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The Cambridge Handbook of Social Enterprise Law

$156.00 ( ) USD

Benjamin Means, Joseph W. Yockey, Elizabeth Pollman, Brian Galle, John E. Tyler, Brett H. McDonnell, Robert C. Hockett, Carol Liao, Nina Boeger, Alicia E. Plerhoples, Lloyd Hitoshi Mayer, Anne M. Tucker, Joan MacLeod Heminway, Andrew A. Schwartz, Dana Brakman Reiser, Steven A. Dean, Peter Molk, Tamara C. Belinfanti, Cassady V. Brewer, Kyle Westaway, Andrew S. Gold, Paul B. Miller, Lyman Johnson, Omari Scott Simmons, J. Haskell Murray, Charles M. Yablon, Benjamin Moses Leff, Antony Page, Sarah Dadush
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  • Date Published: January 2019
  • availability: This ISBN is for an eBook version which is distributed on our behalf by a third party.
  • format: Adobe eBook Reader
  • isbn: 9781316953167
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About the Authors
  • Growing numbers of employees, consumers, and investors want companies to be truly good; these stakeholders will accept lower economic returns in order to support companies that prioritize sustainability, fair wages, and fair trade. Unlike charities or non-profit organizations, such companies - or social enterprises - are not only permitted but also expected to produce an economic return for investors. Yet, unlike traditional business ventures, social enterprises have no obligation to maximize profits, even on a long-term basis. In this comprehensive volume, Benjamin Means and Joseph W. Yockey bring together leading legal scholars and practitioners to offer an authoritative guide to social enterprise law and policy. The Cambridge Handbook of Social Enterprise Law takes stock of the field and charts a course for its future development. It should be read by entrepreneurs, investors, practitioners, academics, students and anyone else interested in how companies are evolving to address new demands for capitalism with a conscience.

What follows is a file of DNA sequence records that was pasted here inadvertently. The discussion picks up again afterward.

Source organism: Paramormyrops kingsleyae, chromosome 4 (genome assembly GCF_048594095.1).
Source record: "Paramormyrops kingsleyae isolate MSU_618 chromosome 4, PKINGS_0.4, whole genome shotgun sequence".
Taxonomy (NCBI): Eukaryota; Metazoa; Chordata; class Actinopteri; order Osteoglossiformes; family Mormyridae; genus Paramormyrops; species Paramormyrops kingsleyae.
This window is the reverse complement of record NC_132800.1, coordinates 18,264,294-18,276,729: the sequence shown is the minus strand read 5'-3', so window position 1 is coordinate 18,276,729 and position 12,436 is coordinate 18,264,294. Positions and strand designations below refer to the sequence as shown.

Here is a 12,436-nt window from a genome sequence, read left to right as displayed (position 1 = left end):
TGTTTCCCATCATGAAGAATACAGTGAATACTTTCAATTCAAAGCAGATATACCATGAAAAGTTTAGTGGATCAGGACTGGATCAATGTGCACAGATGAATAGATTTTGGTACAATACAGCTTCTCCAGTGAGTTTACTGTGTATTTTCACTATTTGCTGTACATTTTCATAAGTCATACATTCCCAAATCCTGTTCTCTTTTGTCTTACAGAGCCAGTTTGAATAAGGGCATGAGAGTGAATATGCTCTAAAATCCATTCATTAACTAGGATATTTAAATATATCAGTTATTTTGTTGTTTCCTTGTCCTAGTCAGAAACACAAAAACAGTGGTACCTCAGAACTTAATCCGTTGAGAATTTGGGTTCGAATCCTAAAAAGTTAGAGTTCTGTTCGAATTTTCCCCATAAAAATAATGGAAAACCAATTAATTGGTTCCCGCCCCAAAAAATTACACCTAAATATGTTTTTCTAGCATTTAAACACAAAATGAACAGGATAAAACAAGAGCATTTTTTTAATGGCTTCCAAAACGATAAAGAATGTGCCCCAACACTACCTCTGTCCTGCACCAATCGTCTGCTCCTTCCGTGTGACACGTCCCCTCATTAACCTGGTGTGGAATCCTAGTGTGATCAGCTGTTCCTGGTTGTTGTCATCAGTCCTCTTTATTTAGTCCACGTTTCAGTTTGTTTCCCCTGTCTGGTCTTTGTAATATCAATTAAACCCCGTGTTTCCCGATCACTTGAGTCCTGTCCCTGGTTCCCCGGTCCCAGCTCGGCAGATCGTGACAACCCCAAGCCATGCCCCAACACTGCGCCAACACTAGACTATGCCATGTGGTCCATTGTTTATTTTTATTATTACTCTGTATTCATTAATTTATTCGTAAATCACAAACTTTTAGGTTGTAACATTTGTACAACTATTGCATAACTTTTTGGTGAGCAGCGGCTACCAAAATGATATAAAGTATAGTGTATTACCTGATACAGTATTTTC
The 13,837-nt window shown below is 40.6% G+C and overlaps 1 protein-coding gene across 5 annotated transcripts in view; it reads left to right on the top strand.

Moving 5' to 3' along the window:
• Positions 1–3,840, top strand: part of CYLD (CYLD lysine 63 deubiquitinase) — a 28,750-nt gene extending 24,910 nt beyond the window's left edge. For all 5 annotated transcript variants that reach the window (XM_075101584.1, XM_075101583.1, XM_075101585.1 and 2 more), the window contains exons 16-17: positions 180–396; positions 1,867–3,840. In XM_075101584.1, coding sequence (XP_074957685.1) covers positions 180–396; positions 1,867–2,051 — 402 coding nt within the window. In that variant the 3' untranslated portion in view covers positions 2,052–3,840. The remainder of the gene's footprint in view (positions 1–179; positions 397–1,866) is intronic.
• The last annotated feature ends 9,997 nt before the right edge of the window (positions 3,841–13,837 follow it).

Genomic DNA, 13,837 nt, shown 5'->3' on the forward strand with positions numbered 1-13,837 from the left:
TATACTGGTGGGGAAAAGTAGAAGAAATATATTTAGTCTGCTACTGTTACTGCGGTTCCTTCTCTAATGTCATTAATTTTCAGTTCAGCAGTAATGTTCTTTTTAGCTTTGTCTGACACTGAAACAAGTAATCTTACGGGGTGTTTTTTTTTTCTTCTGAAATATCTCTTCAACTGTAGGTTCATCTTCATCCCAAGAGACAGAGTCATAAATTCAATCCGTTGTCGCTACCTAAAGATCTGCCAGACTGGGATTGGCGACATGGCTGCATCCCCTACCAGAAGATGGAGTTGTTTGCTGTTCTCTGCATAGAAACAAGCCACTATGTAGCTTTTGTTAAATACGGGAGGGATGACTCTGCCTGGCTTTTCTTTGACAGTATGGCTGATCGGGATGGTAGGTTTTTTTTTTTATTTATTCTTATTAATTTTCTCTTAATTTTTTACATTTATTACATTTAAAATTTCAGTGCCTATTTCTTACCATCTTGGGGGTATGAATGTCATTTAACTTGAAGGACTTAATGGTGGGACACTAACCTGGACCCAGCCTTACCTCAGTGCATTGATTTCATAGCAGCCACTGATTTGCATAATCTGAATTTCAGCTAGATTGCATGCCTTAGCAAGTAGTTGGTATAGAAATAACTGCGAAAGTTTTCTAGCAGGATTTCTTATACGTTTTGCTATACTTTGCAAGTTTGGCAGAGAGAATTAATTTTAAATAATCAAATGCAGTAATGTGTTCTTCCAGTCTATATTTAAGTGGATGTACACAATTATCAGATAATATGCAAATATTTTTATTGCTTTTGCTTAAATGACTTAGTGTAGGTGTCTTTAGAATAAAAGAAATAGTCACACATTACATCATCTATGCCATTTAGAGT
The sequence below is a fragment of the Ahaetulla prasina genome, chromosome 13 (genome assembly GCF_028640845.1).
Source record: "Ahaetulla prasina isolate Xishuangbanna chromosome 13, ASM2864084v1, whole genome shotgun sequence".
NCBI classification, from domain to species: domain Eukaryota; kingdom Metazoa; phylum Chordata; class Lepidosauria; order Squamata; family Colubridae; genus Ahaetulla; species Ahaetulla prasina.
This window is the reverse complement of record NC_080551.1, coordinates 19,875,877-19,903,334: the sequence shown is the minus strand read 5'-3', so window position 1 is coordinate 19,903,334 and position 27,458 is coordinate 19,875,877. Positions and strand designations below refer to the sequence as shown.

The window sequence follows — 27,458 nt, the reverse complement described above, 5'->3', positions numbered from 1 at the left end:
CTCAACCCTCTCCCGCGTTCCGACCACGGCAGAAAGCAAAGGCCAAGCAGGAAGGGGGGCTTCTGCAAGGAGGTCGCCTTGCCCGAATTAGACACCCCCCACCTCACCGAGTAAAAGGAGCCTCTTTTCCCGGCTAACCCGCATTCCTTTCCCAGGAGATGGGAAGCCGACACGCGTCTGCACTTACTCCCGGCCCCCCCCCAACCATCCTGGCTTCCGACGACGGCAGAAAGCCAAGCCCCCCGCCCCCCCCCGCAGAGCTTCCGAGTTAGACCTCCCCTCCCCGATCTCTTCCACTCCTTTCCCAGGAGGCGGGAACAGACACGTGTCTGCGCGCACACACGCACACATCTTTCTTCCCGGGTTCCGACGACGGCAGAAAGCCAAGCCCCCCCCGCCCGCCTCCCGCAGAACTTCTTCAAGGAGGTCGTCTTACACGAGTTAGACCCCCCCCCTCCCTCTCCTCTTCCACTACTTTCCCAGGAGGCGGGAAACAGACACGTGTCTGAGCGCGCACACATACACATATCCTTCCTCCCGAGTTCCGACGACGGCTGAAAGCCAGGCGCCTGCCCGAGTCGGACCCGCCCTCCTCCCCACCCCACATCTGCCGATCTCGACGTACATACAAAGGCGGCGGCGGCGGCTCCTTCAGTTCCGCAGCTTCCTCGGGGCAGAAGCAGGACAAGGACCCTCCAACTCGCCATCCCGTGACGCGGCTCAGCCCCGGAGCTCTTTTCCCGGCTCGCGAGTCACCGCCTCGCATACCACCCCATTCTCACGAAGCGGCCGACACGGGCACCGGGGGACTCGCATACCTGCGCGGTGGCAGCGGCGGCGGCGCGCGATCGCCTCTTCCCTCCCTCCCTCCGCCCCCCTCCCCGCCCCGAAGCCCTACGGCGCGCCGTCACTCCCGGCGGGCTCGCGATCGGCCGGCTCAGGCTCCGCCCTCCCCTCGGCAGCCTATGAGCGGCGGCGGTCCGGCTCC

• Provides a diverse set of legal perspectives in the emerging social enterprise field
    • Contains contributions from US and international scholars and practitioners which will appeal to readers in the US, UK, Europe, and elsewhere
    • The book will serve as a one-stop legal resource for scholars and practitioners working in social enterprise and corporate law
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    Reviews & endorsements

    ‘This Handbook is a superb collection of articles that thoughtfully examine the efforts of the social-enterprise movement to balance the interests of investors, other stakeholders and society. These essays provide an articulate analysis of the philosophical underpinnings that go into properly advancing the objectives of these important constituencies. It is a valuable resource for decision makers and others who want to understand each of the competing perspectives.' Randy J. Holland, formerly, Delaware Supreme Court

    Customer reviews

    18th May 2019 by PhillipTaylor